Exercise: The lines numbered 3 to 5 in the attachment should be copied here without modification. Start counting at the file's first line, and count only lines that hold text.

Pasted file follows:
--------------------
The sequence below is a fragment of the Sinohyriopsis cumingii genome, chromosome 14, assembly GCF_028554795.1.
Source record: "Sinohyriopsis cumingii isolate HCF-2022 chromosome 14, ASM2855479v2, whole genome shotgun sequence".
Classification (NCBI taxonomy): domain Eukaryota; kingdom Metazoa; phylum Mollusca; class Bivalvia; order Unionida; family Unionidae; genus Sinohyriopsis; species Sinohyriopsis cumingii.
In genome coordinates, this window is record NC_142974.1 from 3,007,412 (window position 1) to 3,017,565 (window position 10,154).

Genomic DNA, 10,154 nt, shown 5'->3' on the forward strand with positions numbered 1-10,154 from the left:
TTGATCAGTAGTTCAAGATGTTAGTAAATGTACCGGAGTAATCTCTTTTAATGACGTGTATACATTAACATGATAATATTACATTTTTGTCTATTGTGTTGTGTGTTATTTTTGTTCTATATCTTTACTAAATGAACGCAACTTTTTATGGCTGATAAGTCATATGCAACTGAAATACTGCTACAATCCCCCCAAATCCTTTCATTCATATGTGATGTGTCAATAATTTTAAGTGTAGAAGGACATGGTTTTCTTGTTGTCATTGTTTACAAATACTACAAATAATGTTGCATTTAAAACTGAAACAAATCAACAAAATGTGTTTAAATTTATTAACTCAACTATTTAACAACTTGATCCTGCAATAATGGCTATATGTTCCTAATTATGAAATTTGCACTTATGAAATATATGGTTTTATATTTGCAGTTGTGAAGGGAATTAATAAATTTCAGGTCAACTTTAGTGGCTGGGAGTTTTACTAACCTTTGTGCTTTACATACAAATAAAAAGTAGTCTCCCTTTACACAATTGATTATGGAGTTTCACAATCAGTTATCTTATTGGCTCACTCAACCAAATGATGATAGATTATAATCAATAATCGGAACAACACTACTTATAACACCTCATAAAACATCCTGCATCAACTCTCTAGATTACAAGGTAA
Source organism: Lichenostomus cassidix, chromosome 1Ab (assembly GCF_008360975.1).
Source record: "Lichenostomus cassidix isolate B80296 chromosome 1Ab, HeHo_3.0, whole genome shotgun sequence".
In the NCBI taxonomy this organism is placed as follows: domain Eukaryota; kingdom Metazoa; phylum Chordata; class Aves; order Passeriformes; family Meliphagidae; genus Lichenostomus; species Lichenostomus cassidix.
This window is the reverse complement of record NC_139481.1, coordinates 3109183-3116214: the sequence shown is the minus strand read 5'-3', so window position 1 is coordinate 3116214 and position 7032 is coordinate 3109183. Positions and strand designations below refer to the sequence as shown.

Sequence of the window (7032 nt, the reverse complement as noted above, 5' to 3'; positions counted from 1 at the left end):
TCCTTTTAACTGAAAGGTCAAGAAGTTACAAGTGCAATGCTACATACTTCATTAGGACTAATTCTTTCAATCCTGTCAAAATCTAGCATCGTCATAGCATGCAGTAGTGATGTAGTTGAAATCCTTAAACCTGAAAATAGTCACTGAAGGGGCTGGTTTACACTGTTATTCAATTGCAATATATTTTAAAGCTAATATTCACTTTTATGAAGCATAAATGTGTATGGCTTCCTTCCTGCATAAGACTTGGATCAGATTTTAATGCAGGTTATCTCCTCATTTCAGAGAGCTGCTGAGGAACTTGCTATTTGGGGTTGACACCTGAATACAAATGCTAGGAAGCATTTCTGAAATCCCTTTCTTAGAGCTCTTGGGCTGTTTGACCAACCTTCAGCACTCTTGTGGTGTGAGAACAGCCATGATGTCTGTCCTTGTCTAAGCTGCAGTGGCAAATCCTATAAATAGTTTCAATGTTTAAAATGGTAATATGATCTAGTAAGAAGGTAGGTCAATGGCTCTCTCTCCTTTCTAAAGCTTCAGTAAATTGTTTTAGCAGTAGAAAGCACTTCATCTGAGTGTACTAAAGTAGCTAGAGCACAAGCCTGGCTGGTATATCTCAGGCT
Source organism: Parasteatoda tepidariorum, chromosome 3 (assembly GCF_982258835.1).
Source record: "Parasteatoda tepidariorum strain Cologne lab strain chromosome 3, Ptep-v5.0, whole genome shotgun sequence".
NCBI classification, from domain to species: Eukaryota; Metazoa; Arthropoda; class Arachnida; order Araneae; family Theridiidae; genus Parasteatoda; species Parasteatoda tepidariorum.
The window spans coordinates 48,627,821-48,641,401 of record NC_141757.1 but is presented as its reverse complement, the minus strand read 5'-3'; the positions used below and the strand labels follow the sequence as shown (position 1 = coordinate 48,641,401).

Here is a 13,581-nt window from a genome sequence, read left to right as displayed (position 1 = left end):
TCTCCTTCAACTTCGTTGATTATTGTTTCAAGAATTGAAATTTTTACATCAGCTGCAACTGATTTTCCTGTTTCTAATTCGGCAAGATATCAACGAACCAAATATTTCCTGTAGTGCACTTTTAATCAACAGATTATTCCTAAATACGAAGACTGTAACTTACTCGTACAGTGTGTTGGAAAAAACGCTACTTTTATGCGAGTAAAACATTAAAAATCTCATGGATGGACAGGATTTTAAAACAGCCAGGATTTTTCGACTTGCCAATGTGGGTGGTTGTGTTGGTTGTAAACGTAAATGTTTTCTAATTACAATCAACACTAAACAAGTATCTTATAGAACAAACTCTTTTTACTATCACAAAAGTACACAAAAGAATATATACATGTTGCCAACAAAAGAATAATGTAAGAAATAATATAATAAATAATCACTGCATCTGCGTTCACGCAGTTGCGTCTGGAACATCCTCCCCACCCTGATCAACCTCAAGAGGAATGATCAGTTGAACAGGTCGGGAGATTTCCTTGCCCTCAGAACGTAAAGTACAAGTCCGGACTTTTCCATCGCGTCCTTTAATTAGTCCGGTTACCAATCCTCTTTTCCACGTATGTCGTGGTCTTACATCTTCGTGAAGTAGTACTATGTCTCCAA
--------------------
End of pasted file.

Classification (NCBI taxonomy): domain Eukaryota; kingdom Metazoa; phylum Mollusca; class Bivalvia; order Unionida; family Unionidae; genus Sinohyriopsis; species Sinohyriopsis cumingii.
In genome coordinates, this window is record NC_142974.1 from 3,007,412 (window position 1) to 3,017,565 (window position 10,154).

Genomic DNA, 10,154 nt, shown 5'->3' on the forward strand with positions numbered 1-10,154 from the left: